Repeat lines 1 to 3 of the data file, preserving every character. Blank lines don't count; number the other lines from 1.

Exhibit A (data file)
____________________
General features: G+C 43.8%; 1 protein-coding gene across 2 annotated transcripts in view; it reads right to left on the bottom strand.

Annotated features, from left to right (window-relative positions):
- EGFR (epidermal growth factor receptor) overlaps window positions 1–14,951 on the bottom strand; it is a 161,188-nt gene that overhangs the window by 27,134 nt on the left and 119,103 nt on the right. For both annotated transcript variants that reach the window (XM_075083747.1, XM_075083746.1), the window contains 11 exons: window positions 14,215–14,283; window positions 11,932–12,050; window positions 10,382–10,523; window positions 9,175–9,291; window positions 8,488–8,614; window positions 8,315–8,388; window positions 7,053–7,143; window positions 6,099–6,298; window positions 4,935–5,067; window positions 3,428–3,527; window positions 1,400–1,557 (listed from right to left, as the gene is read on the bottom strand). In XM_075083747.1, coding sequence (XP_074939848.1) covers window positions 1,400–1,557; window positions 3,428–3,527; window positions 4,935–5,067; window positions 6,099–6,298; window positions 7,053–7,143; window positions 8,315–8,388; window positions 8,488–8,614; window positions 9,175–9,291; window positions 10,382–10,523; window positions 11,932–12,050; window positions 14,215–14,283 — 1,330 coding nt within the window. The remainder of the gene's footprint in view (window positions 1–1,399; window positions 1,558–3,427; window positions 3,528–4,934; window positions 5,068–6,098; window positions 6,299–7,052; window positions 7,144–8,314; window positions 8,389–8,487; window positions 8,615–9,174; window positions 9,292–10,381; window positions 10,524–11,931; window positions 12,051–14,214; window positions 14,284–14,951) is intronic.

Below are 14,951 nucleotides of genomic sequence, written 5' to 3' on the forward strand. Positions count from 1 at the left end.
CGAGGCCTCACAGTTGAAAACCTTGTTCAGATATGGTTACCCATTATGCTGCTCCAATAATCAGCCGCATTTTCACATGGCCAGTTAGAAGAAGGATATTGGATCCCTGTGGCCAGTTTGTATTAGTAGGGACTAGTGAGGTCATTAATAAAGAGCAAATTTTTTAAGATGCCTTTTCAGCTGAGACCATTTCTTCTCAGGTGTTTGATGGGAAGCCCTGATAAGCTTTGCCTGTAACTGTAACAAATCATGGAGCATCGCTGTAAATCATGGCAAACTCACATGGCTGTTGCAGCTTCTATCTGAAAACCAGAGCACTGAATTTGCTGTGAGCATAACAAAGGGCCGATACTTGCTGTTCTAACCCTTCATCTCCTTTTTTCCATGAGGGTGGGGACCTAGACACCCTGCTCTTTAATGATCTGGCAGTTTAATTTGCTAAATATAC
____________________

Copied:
General features: G+C 43.8%; 1 protein-coding gene across 2 annotated transcripts in view; it reads right to left on the bottom strand.

Annotated features, from left to right (window-relative positions):
- EGFR (epidermal growth factor receptor) overlaps window positions 1–14,951 on the bottom strand; it is a 161,188-nt gene that overhangs the window by 27,134 nt on the left and 119,103 nt on the right. For both annotated transcript variants that reach the window (XM_075083747.1, XM_075083746.1), the window contains 11 exons: window positions 14,215–14,283; window positions 11,932–12,050; window positions 10,382–10,523; window positions 9,175–9,291; window positions 8,488–8,614; window positions 8,315–8,388; window positions 7,053–7,143; window positions 6,099–6,298; window positions 4,935–5,067; window positions 3,428–3,527; window positions 1,400–1,557 (listed from right to left, as the gene is read on the bottom strand). In XM_075083747.1, coding sequence (XP_074939848.1) covers window positions 1,400–1,557; window positions 3,428–3,527; window positions 4,935–5,067; window positions 6,099–6,298; window positions 7,053–7,143; window positions 8,315–8,388; window positions 8,488–8,614; window positions 9,175–9,291; window positions 10,382–10,523; window positions 11,932–12,050; window positions 14,215–14,283 — 1,330 coding nt within the window. The remainder of the gene's footprint in view (window positions 1–1,399; window positions 1,558–3,427; window positions 3,528–4,934; window positions 5,068–6,098; window positions 6,299–7,052; window positions 7,144–8,314; window positions 8,389–8,487; window positions 8,615–9,174; window positions 9,292–10,381; window positions 10,524–11,931; window positions 12,051–14,214; window positions 14,284–14,951) is intronic.